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Amanda is an unincorporated community in Lemon Township, south of Middletown. It was laid out in 1827 on the newly-built Miami-Erie Canal by Robert Coddington and Samuel Dickey. Later, the town also was an important grain center and the first stop south of Middletown on the Louisville, Cincinnati & Dayton Railroad, according to a November 1887 LC&D schedule. The railroad -- which never reached any of the cities in its name -- ran between Middletown and Hamilton. Stations or stops listed on its 1887 timetable, from south to north, were Hamilton, Fairgrounds, Sheleys, Woodsdale, Rockdale, LeSourdsville, Excello, Amanda and Middletown. The LC&D also was known as the "Long, Crooked & Dirty" and the "Pumpkin Vine" for its curving route.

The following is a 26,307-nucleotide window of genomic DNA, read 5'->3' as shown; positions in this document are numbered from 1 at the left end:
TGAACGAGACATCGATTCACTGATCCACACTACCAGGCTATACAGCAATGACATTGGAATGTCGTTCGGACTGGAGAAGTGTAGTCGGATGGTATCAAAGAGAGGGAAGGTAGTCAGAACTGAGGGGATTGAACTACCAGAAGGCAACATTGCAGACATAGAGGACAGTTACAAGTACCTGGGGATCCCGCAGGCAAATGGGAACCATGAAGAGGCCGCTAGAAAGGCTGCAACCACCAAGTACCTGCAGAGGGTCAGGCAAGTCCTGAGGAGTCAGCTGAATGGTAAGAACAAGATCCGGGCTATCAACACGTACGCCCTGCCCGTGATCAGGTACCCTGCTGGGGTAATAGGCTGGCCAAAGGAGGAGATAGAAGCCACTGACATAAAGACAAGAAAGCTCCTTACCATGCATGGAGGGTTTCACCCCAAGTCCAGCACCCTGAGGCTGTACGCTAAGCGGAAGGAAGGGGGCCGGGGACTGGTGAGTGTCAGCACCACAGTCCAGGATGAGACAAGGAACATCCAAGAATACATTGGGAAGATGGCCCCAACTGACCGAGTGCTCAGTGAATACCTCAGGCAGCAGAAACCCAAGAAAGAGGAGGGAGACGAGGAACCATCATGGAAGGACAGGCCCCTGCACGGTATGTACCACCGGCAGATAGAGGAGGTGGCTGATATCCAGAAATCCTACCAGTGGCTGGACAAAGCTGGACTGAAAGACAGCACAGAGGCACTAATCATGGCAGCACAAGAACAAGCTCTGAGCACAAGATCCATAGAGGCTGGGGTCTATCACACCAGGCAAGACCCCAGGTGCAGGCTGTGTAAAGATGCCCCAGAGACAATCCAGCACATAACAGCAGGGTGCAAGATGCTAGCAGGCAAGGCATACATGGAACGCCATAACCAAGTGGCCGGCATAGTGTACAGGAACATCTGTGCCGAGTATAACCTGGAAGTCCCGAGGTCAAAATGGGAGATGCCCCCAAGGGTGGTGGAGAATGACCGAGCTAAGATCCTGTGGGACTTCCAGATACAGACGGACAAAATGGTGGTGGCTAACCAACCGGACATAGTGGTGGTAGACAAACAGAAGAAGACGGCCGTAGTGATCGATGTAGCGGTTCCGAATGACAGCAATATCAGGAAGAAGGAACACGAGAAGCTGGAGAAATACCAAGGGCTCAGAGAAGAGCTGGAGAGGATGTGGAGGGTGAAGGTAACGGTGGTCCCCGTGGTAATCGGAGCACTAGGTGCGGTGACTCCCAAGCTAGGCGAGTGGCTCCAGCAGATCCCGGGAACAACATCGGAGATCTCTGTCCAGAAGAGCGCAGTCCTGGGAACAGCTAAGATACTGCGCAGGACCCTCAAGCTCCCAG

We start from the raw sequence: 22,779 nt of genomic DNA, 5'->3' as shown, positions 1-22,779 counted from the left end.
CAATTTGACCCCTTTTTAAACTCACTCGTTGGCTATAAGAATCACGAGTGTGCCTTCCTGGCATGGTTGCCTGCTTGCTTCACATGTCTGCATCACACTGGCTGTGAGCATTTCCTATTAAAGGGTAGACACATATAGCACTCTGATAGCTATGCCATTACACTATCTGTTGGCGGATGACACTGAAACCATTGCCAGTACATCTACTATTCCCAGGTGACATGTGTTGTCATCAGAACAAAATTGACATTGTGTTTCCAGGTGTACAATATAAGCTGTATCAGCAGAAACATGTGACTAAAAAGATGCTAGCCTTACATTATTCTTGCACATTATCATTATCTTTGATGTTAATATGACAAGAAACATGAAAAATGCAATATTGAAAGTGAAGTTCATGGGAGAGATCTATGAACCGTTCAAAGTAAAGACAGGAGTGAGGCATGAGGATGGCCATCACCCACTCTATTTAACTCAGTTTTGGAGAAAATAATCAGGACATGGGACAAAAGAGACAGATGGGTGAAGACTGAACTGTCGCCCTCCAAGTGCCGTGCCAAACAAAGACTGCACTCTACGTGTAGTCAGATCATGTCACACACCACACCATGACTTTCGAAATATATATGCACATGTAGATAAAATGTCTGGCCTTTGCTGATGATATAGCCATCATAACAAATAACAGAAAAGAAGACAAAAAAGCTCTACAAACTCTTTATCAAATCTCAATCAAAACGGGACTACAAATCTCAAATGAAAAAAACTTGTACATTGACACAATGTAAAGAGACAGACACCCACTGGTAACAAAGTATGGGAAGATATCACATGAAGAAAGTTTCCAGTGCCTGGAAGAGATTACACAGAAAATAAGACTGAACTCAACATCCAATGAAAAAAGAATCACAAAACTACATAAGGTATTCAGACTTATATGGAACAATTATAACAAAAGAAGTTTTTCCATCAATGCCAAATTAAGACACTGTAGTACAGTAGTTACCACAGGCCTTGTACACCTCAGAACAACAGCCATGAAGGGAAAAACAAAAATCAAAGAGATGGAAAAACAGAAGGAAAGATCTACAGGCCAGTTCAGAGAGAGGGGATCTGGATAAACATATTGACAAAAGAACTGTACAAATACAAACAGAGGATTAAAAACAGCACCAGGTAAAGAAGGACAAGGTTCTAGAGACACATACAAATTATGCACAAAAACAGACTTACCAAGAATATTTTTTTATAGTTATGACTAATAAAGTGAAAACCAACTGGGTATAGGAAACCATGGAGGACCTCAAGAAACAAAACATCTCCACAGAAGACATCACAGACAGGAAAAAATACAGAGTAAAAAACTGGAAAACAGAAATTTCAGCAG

Some sources say Amanda was named after Samuel Dickey's daughter, Amanda. But Robert Dickey Oglesby, a direct descendant of the Dickey family, offers a different interpretation. He wrote that "the town is said to have been so named by Adam (Dickey) in honor of his wife, or by Samuel in honor of his mother, the same thing, of course, with which the author agrees. But since that name does not correspond with her actual name, they may have chosen it as a tribute to her, for its meaning as derived from the Latin, which is 'worthy to be loved'." George Crout notes that in later years the Amanda post office was called Excello. For more information, read A History of the Amanda Community by Robert E. Arnett (1976). Another Amanda was planned in Reily Township, but it never materialized (see Richville). Elsewhere in Ohio, there is an Amanda in Fairfield County on U. S 22 between Circleville and Lancaster.

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